Monday, 15 August 2016

Readers’ Qs - When you write the 2nd draft, do you start with a blank screen again?

@AdamWareham asks:
When you start writing your 2nd draft, are you just editing the 1st draft, or do you start with a blank screen again?

Great question. Everyone has their own styles and ways of doing things, so I can only say what’s normal for me. And, it depends on how good the first draft is.

If you’re lucky, you’re getting notes back on draft one that are essentially asking for tweaks and polishes. Normally, the big notes are asking for improved motivations or great clarity for why a character is doing something ludicrous or insane. And this can be sometimes be fixed by opening up your first draft, resaving is a second draft and then tinkering.

I say ‘lucky’ because getting a script right is as much a matter of luck as anything else. You can be very experienced, or have planned your script in minute detail, and in the cold light of day realise
the script isn’t really working. You’re going to need to do more than change the oil and wash the windscreen. This script is going to go up on a jack. You’ll need to get underneath it. In no time, you’ll be taking it apart and it’ll be in bits before you know it.

If so, that’s fine. It’s all part of the process. I’ve got that with a script I’m working on right now. It’s a new sitcom for the radio, and it’s largely untested, and my first draft of episode 2 has some lovely moments and some funny bits. Overall is looking like it’s going to be fine. But the notes highlighted some serious problems that needed thought.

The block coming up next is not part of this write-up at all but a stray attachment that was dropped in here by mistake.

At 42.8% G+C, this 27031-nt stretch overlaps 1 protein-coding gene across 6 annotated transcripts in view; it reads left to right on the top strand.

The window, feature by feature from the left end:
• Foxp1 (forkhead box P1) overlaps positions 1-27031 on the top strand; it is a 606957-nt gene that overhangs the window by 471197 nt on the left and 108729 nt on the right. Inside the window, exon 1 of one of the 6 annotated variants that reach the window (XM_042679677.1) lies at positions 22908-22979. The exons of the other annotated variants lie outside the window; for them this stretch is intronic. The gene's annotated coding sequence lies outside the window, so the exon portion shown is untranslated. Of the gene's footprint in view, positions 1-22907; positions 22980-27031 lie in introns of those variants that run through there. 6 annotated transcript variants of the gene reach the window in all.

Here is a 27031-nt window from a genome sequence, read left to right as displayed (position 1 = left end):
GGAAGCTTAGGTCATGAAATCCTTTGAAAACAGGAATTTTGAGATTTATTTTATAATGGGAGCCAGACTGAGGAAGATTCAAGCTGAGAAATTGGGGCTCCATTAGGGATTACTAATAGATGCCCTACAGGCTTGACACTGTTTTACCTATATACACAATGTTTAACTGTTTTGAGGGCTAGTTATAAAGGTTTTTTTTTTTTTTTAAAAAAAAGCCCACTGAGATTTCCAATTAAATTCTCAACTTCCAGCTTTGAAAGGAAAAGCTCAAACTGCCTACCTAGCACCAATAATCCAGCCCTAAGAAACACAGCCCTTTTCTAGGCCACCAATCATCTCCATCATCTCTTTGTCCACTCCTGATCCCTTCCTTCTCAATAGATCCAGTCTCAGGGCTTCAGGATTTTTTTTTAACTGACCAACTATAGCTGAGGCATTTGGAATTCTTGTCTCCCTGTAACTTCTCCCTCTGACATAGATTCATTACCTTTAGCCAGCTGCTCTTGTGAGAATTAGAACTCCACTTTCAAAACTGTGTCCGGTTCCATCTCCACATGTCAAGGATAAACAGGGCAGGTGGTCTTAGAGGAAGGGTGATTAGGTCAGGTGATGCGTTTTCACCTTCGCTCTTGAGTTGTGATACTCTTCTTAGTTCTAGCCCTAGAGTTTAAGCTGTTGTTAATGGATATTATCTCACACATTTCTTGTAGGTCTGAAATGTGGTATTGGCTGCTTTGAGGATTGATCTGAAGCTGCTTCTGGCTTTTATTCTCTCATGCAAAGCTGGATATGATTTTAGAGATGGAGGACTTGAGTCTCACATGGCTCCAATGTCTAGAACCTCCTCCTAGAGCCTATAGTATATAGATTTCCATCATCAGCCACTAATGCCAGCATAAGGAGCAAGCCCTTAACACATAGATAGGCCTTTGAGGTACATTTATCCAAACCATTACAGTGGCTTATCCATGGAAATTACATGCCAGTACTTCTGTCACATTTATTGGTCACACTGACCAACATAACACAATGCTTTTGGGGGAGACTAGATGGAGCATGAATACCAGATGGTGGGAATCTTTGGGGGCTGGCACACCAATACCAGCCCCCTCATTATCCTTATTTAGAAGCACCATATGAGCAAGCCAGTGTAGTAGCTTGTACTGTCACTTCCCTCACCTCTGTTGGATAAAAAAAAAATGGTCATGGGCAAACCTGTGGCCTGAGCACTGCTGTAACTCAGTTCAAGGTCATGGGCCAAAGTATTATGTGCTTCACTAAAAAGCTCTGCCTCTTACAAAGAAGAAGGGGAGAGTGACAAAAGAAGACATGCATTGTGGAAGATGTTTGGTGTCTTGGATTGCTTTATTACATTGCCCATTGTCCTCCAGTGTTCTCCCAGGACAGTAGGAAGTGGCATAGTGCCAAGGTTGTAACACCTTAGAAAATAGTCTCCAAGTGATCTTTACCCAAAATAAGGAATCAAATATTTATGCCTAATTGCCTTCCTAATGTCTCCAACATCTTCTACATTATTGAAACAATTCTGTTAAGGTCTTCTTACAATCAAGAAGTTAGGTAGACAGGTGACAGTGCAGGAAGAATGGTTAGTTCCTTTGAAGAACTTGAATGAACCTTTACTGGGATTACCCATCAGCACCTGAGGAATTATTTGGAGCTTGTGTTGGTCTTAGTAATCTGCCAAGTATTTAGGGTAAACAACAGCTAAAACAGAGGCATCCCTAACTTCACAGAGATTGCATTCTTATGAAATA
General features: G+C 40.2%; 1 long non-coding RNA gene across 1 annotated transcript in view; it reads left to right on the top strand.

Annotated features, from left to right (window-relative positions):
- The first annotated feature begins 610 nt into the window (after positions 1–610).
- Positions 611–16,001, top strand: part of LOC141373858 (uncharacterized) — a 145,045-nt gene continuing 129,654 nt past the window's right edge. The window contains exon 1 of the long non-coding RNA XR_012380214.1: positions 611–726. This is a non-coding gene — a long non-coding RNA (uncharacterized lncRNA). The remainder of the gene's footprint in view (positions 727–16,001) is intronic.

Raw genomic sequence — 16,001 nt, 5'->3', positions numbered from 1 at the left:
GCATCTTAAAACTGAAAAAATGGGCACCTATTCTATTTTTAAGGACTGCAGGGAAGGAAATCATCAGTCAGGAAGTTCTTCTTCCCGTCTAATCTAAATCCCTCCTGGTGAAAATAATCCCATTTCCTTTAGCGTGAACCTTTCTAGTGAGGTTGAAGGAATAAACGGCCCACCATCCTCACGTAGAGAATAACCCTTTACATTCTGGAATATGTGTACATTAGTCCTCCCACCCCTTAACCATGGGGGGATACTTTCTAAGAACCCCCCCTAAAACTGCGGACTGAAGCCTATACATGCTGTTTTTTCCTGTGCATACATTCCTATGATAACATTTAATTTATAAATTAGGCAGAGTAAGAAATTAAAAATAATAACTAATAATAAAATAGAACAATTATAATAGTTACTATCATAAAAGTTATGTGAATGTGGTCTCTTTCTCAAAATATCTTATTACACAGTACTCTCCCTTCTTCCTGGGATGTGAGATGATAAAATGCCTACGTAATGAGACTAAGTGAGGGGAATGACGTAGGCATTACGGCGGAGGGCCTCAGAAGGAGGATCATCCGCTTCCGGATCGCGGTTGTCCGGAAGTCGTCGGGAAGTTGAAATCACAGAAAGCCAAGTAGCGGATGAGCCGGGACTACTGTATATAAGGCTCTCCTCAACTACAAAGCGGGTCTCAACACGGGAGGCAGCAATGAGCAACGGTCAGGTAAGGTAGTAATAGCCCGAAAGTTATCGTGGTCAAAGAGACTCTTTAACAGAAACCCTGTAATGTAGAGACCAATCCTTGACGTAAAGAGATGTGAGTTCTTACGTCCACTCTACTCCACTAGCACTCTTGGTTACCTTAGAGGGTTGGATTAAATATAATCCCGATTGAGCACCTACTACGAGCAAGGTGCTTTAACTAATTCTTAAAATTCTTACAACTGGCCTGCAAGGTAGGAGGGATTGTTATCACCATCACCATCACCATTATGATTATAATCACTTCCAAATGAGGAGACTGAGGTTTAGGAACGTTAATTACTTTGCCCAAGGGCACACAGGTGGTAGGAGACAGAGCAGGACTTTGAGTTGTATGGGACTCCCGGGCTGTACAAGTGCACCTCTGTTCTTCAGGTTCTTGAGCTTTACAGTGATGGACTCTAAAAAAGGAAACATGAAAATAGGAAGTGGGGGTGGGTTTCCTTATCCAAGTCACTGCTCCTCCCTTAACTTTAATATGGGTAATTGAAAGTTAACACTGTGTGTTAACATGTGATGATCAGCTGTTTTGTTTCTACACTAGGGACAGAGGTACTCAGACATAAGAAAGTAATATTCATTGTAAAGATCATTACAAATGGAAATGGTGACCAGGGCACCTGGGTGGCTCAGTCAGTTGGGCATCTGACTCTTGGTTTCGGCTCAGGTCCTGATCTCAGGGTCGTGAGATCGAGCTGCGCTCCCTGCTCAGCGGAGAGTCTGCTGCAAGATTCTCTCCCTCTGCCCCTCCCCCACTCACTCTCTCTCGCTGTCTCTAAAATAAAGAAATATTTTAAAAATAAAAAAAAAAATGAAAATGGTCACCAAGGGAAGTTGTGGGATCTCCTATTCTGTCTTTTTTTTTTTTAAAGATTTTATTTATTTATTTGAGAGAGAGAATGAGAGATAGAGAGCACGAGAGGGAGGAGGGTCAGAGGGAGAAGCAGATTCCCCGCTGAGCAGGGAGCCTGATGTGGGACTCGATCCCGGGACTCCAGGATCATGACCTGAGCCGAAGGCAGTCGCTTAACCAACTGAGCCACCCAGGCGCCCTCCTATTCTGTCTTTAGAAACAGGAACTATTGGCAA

Here’s what I did:

I printed it out, went to Starbucks and left my laptop in the bag. I wrote down – in pen - a summary of the script on a page of A4, running through the main beats, event and moments. I already had the outline I'd written the draft from, but the script had moved on. So I looked at my new outline and had a good old think about it. Then I thought of some new themes and motivations that would mean some set-pieces would stay and others might have to go. Fine. I then wrote up the new and improved A and B stories that looked broadly like the old ones, but with crucial differences. I send that to the producer and talked it through. And we were both happy.

And now I’m on Draft 2.

I opened a blank document, which is my main script, so I’m not tinkering with Draft 1. But I do have that old draft open on my desktop and I’m using chunks at a time, and writing a new script using the best of the old. I’ve done this sort of things many times before, and there’s just no way of knowing in advance whether you’ll be heavily rewriting the script or tinkering with it.

Sometimes Drafts 1, 2 and 3 all seem fine – and then you have a read-through and it all falls apart. But we can talk about that another time. I wrote a bit about that here.

Thanks for your question, @AdamWareham. Keep 'em coming.

There’s lots of technical writing advice like this in my book, Writing That Sitcom, which is available for the Kindle/Kindle App via Amazon.

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